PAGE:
Japan Signs Anti-Counterfeiting Trade Agreement

The Ministry of Foreign Affairs of Japan held an official signing ceremony for the Anti-Counterfeiting Trade Agreement (ACTA) on 1 October. ACTA will strengthen standards for the enforcement of intellectual property (IP), helping the global fight against counterfeit products, according to a recent statement from CropLife International.

Australia, Canada, the European Union and its Member States, Japan, the Republic of Korea, Mexico, Morocco, New Zealand, Singapore, Switzerland and the United States reached this agreement in October 2010. The agreement is open for signature until 1 May 2013.

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“The crop protection industry commends the international commitment to ACTA,” said Howard Minigh, President and CEO of CropLife International in a statement. “Strong and united enforcement of intellectual property laws helps to prevent the sale of illegal pesticides to unsuspecting farmers.”

With the growth of manufacturing capabilities it has become easier to produce and internationally trade ingredients for counterfeit pesticides. In addition, these illegal pesticides and chemicals are often disguised by fake packaging, which means they are unapproved, unauthorized and untested.

“Counterfeit crop protection products are not only an IP violation, they present a serious food safety, environment and human health risk,” said Minigh in a statement. “Since these unregulated products do not undergo safety or efficacy testing, they can destroy harvests, present a health and safety risk for farmers and create environmental hazards.”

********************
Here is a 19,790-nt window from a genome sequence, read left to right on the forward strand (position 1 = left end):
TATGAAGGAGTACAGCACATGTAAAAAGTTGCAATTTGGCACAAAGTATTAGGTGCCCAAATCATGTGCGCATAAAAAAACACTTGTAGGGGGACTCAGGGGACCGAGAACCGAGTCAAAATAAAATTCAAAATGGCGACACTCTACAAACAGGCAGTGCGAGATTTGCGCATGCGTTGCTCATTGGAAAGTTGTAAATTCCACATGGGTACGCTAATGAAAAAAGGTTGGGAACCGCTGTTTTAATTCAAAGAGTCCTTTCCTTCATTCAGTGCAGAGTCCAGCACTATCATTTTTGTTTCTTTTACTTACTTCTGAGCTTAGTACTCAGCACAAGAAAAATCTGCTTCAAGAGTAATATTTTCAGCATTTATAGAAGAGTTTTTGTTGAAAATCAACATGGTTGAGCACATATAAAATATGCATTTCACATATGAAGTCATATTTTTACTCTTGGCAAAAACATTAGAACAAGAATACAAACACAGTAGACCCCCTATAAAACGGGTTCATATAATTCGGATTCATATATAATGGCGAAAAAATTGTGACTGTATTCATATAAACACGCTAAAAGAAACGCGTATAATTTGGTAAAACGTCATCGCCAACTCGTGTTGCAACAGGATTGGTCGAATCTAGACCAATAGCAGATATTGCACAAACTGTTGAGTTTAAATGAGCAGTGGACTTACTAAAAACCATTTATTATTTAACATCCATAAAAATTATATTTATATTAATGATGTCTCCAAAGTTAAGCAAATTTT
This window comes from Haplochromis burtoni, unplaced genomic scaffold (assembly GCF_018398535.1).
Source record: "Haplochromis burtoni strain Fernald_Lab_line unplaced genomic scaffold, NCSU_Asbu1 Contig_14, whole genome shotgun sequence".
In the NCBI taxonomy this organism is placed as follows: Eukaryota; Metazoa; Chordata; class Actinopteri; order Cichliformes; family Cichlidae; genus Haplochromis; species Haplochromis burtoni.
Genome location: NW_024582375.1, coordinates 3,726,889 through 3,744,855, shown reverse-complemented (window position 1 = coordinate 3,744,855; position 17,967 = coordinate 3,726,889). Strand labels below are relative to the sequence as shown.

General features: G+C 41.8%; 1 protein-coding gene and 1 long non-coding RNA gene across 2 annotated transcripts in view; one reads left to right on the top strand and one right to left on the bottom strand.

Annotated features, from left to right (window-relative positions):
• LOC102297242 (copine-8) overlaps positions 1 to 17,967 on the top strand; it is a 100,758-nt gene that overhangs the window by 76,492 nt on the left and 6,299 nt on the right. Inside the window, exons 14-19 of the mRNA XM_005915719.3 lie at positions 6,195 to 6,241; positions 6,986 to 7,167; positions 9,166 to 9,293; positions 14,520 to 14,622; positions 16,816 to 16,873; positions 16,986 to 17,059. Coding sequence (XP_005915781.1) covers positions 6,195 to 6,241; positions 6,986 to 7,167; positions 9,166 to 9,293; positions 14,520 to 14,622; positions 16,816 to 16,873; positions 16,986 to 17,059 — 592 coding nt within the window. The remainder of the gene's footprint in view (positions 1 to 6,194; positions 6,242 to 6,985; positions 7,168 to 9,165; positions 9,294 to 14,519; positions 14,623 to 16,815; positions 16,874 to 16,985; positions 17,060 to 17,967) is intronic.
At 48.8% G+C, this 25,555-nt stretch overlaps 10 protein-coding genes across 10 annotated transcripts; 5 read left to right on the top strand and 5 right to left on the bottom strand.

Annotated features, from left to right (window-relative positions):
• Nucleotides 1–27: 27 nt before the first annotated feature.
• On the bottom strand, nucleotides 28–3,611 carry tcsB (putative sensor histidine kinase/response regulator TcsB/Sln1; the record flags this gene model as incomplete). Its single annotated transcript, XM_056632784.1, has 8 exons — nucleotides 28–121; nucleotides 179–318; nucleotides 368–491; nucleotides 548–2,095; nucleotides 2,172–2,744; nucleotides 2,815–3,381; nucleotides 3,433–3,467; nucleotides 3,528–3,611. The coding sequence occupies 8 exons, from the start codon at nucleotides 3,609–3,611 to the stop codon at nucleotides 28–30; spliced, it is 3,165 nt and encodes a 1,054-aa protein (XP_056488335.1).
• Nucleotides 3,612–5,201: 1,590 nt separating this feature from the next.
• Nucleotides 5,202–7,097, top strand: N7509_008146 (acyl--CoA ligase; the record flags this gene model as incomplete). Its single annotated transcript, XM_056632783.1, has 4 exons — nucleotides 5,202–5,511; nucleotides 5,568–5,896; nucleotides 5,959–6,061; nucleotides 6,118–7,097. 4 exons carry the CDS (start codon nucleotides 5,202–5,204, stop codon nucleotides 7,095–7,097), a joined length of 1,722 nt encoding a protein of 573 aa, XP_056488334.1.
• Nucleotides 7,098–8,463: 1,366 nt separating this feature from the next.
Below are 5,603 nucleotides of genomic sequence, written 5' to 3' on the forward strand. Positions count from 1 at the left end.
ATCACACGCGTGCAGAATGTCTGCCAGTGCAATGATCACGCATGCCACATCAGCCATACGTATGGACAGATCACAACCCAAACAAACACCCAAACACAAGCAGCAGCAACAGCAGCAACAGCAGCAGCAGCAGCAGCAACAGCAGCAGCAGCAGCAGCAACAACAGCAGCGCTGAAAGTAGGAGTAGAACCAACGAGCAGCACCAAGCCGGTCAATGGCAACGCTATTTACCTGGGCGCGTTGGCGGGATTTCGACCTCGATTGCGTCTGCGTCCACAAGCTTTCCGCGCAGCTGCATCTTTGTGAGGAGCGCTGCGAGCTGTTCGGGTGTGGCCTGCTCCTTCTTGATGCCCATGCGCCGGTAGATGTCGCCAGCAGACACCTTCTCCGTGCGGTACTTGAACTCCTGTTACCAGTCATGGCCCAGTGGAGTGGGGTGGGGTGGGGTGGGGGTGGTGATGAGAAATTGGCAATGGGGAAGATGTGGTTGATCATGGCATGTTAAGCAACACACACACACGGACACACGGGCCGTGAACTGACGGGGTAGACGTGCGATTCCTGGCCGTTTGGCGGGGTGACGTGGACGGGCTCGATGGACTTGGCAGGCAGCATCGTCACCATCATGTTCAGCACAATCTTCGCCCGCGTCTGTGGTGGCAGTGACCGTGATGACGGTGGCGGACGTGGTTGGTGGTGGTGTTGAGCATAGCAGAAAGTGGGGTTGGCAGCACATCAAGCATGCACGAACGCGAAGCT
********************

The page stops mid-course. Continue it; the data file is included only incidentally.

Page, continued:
Ultimately, counterfeiting and lack of effective IP protection erodes the incentive for plant science companies to continue to invest considerable time and resources into the development of new technologies, he said.

In reaction to counterfeit products and the inherent risks, the plant science industry has formed an anti-counterfeiting task force to work with international law enforcement, regulatory and trade authorities, according to CropLife. The task force is raising awareness with governments and regulatory agencies on the dangers of counterfeit and illegal pesticides, and helping those agencies train staff to deal with the threat.